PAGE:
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Autumn brings to mind fall poetry

What better way to greet autumn -
"Oh suns and skies and clouds of June,
And flowers of June together,
Ye cannot rival for one hour
October's bright blue weather."
This poem is the first thing that comes to mind when we tear September off the calendar.
Helen Hunt Jackson's "October's Bright Blue Weather," years ago, was a school standard for memorization.
This one, unlike many others, has a first stanza that sticks in memory. It's a mental pop-up each fall.
A Victorian poet - we properly shall call her, Miss, not Ms. Jackson - wrote wonderfully descriptive phrases that create mental pictures of the beauties of fall.
In subsequent stanzas she describes gentians which "roll their fringes tight," chestnuts that fall from "satin burrs," red apples "in piles like jewels shining" and bright leaves which "sink noiseless in the hush of woods."
A native of Amherst, Mass., Miss Jackson wrote prolifically, including a novel. Ralph Waldo Emerson, big-time New England thinker and philosopher, is said to have frequently quoted from her poetry in his numerous addresses. This from all-knowing iPod which can come up with answer on anything.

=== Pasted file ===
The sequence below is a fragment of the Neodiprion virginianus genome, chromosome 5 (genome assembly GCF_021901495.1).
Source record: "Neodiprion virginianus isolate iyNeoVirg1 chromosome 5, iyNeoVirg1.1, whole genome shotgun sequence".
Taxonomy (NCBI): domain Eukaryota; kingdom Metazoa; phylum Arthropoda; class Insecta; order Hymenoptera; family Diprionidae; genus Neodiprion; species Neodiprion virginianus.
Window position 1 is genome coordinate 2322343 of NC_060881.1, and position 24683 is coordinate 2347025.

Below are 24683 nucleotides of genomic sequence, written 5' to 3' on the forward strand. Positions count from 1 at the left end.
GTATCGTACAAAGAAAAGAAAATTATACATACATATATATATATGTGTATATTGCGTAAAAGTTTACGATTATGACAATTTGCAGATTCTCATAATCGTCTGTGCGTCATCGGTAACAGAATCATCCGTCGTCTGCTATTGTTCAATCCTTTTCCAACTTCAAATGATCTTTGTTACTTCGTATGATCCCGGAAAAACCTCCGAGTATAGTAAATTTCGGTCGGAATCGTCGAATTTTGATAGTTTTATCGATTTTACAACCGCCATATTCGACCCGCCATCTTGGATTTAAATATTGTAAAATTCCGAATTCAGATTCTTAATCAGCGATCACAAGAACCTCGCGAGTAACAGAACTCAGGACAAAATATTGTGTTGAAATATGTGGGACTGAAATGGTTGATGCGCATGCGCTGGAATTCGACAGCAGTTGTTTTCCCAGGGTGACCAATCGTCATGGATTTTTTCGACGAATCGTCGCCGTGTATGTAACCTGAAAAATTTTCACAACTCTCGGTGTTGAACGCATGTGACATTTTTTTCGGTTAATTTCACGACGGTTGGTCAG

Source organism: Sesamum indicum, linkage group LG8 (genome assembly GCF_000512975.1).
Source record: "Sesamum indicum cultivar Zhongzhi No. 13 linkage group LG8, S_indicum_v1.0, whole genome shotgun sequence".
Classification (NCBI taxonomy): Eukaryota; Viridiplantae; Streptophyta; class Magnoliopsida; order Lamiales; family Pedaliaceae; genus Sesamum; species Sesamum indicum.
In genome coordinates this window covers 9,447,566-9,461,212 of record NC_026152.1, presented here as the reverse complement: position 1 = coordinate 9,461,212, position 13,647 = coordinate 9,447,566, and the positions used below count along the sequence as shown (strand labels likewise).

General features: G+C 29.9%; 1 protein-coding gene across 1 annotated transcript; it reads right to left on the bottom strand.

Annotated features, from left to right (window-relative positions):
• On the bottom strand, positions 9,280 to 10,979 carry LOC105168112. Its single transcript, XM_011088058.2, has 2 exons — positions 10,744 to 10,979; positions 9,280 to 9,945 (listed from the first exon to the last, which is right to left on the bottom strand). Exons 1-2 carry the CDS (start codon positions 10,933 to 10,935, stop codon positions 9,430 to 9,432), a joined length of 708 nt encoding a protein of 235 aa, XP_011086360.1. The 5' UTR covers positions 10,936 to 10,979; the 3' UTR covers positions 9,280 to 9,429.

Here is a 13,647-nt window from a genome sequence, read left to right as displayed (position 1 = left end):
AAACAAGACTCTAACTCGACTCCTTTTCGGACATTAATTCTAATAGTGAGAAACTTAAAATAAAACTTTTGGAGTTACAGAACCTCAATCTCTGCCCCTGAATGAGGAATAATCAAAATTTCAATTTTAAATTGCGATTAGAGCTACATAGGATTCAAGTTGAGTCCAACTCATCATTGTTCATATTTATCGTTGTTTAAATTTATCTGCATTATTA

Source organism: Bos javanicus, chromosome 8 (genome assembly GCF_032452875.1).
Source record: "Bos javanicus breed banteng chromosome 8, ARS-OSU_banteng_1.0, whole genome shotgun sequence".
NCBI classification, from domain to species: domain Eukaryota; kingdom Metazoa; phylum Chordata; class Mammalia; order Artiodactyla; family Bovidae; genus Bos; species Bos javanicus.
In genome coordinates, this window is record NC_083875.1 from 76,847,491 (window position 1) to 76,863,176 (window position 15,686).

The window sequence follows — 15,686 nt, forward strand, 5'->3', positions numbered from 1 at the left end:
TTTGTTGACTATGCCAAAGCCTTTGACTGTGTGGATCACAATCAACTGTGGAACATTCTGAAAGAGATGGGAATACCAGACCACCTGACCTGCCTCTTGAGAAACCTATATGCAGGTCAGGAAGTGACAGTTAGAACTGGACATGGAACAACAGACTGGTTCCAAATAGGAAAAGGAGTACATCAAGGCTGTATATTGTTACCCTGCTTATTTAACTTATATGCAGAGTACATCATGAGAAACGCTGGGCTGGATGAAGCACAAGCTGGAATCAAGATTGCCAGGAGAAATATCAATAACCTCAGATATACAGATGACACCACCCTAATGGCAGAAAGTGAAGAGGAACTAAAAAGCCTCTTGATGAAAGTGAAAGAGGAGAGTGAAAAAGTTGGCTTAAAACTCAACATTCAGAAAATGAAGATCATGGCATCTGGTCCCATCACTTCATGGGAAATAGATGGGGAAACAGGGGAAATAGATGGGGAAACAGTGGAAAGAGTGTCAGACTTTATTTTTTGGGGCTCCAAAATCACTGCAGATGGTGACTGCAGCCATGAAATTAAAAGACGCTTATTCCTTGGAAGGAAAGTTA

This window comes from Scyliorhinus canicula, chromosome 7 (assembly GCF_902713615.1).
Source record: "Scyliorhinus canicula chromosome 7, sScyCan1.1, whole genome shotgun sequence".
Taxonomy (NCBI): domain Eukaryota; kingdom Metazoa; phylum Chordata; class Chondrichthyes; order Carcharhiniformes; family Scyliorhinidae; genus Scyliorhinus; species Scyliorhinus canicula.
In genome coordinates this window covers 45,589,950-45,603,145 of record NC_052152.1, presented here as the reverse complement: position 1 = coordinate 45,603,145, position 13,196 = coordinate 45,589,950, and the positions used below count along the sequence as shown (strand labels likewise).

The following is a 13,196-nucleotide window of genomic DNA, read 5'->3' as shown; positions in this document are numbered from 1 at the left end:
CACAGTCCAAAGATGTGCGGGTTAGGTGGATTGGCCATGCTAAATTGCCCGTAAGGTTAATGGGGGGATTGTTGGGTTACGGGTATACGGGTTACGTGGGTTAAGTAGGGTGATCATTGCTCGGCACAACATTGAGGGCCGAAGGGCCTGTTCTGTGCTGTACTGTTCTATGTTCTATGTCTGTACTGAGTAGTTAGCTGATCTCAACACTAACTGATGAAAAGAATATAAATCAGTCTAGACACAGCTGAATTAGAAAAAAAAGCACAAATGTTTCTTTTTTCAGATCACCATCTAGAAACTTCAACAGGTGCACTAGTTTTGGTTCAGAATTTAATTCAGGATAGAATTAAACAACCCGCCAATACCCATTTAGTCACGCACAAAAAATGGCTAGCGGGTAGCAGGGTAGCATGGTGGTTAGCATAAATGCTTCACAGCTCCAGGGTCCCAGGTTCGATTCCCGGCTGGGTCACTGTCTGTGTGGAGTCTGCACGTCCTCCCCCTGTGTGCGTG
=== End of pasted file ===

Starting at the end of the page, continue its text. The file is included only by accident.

Can you picture her strolling, with parasol shielding the sun,
the lush avenues of Amherst and admiring the autumn glory?
Surprisingly this woman who obviously appreciated nature's beauty, later gave up such writing. Instead she put her pen to newspaper articles decrying conditions among Native Americans. Various statutes, urged by Miss Jackson and many others, later legislated improvements.
Good works to be sure, but this one poem is her legacy to past generations of school children.
As the month unfolds, leaves will flaunt bright colors, fall flowers will prosper in rich hues and skies will be neon blue.
None will disappoint us.
After all, it's "October's Bright Blue Weather."

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